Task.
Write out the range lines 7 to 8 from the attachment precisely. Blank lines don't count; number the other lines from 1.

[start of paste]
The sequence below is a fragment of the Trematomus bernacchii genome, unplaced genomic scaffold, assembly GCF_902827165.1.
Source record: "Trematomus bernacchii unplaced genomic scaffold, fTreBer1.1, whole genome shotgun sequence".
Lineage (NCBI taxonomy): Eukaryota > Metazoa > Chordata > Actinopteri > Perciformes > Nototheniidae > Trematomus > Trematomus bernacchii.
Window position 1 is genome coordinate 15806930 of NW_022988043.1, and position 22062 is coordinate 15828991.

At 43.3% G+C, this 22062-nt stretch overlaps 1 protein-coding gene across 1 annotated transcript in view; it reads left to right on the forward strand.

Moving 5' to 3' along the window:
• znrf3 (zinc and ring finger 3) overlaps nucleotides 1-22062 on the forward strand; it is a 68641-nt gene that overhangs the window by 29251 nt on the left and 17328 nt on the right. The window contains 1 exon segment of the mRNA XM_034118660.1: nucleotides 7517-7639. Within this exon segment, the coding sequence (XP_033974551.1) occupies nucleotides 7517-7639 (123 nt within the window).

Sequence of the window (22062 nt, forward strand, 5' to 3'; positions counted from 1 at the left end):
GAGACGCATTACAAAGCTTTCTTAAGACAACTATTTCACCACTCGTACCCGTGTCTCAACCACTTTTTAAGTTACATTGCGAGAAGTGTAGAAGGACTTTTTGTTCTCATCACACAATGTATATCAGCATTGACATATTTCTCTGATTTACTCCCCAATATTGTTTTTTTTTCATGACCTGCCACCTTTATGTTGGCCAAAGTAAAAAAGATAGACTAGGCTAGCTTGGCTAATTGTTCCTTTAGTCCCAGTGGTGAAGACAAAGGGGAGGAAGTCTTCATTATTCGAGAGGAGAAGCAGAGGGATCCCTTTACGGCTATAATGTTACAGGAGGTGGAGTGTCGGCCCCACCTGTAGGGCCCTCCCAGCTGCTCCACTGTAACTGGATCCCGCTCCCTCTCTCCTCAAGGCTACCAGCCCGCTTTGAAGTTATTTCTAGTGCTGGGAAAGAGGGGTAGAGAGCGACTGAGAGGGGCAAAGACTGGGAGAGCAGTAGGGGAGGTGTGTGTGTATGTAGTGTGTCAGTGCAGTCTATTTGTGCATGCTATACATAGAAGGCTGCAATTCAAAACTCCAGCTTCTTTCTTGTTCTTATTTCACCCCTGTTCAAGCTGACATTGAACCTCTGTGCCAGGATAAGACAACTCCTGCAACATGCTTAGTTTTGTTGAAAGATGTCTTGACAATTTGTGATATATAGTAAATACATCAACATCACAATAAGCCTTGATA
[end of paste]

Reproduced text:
• znrf3 (zinc and ring finger 3) overlaps nucleotides 1-22062 on the forward strand; it is a 68641-nt gene that overhangs the window by 29251 nt on the left and 17328 nt on the right. The window contains 1 exon segment of the mRNA XM_034118660.1: nucleotides 7517-7639. Within this exon segment, the coding sequence (XP_033974551.1) occupies nucleotides 7517-7639 (123 nt within the window).

Sequence of the window (22062 nt, forward strand, 5' to 3'; positions counted from 1 at the left end):